Myth Number Two: “There is no proof that Bioidentical Hormones are safer and more effective than synthetic hormones…All of the evidence that we have suggests that all of these hormones should be painted with the same brush,”
This is incorrect and misleading. As we have seen in the above short history of synthetic hormones, there exists a large body of science showing that synthetic chemically altered hormones cause cancer and heart disease.(9-14) On the other hand, medical studies have found bioidentical hormones are safe with no increase in breast cancer or heart disease compared to non-hormone users. (33-41) An excellent review of this medical science can be found in a 2009 article by Kent Holtorf MD in Postgraduate Medicine. (16)
Myth Number Three: “Bioidentical Hormones are not FDA approved.”
This is blatantly incorrect. There are twenty or so FDA approved bioidentical hormone preparations widely available at corner drug stores. Here are a few examples: Vivelle-Dot, Estrace, Climara, Prometrium, Androgel , etc.
Myth Number Four: “Bioidentical Hormones made by compounding pharmacies are Non-FDA approved.”
This is not only incorrect, it is misleading and deceptive. Compounding pharmacies are regulated at the state level, and do not fall under FDA jurisdiction. So, of course compounding is not FDA approved. No FDA approval is required or even desired. Your local hospital pharmacy is a compounding pharmacy that makes up life saving medication such as IV antibiotics with no FDA oversight or “approval”. The FDA approval process is designed for manufactured capsules and tablets, and is impractical and unnecessary for compounded medications prepared to order by hand. Are we going to reject IV antibiotics from the hospital pharmacy because these are non-FDA approved compounded medication? Of course not. Compounding is here to stay.
Myth Number Five: “Unless a woman has symptoms of hot flashes and night sweats, she doesn’t need hormones.”
This is incorrect. In addition to night sweats and hot flashes, there are many other valid symptoms of hormone deficiency such as insomnia, cognitive dysfunction, menopausal arthritis, evaporative dry eye, anxiety, panic, mood disorder, vaginal dryness, and decreased libido and post hysterectomy. These are all good indications for prescribing bioidentical hormones. (17-25)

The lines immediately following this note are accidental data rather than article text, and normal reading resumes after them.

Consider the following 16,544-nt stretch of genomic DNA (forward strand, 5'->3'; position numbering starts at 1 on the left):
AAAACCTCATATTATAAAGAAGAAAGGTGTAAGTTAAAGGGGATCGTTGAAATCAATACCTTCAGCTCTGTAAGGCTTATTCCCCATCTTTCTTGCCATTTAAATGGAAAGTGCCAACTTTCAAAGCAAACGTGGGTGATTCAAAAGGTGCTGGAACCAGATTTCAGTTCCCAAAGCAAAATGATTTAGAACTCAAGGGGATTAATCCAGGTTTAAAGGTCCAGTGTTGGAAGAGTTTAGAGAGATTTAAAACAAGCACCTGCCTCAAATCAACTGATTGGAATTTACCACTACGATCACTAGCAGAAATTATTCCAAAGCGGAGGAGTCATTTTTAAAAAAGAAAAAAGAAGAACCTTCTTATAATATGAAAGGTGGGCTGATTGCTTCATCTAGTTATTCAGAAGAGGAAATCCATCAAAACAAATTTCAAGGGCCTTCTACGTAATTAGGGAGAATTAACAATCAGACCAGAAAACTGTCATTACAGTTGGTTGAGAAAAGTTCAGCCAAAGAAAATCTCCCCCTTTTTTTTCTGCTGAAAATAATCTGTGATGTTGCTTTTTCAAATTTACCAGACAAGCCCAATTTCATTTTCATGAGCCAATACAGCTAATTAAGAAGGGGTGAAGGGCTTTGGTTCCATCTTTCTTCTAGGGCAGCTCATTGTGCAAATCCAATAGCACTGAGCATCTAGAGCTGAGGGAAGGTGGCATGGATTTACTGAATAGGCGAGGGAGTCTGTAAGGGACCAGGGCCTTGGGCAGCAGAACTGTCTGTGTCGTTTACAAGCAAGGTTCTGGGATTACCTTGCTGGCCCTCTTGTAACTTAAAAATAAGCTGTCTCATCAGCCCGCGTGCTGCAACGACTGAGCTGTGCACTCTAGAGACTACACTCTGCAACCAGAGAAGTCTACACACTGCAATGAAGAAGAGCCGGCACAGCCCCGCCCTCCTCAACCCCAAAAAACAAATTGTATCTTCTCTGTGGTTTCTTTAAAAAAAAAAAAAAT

Myth Number Six: “The idea that Menopause is a Hormone Deficiency Disease was disproven, and the idea that hormone replacement rejuvenates youth, or prevents degenerative diseases is also disproven….Hormones decline with age, and is normal and does not require treatment.”
This is incorrect. There is no question that hormonal decline is a health risk. Three separate studies have shown low testosterone in males carries a 40% increase in mortality.(26-28) Studies in females show the same findings, with low hormone levels in women after hysterectomy associated with increased mortality. (29)(30) Hormonal decline is a direct cause of degenerative diseases of aging, all of which may be prevented or partially reversed by replenishing hormone levels, a vastly more effective treatment which competes directly with the Drug Industry.(42-46)
Myth Number Seven: “Hot flashes and sweats in menopausal women can be treated with SSRI antidepressants. They don’t need to use hormones.”
This is not only wrong, it is criminal. The use of SSRI antidepressants for menopausal symptoms is NOT FDA approved, and is a cruel mistreatment and medical victimization of women. This practice should be halted immediately. Studies of SSRI drugs show they are no better than placebo for most cases of depression(31), and they are not much better than placebo for menopausal hot flashes. (32) Synthetic hormones are bad enough, they cause cancer and heart disease. SSRI drugs like Lexepro, Effexor and Pristiq are even worse; they are chemically addictive with horrendous withdrawal effects. Avoid becoming a medical victim. Stay away.
It is time to WAKE UP from the nightmare of synthetic hormones, known for decades to cause cancer and heart disease. You can put lipstick on a pig, and it is still a pig. The drug industry can spin, deceive, and misleading the medical journals and media. Yet, after all the lies and propaganda, synthetic hormones remain monsters that should be avoided. Smart women have made the switch to safer and more effective bioidentical hormones. The future of medicine is your choice to make. Hopefully, this article has awakened you to the natural choice.
For More Information, here are some leaders in the field of bioidentical hormones providing trustworthy information in books, articles and web sites: David Brownstein MD, Kenton Bruice MD, John Crisler DO, Kent Holtorf MD, Steve Hotze MD, Sangeeta Pati MD, CW Randolph MD, Ron Rothenberg MD, Erika Schwartz MD, Jonathan Wright MD, and Joseph Mc Wherter MD.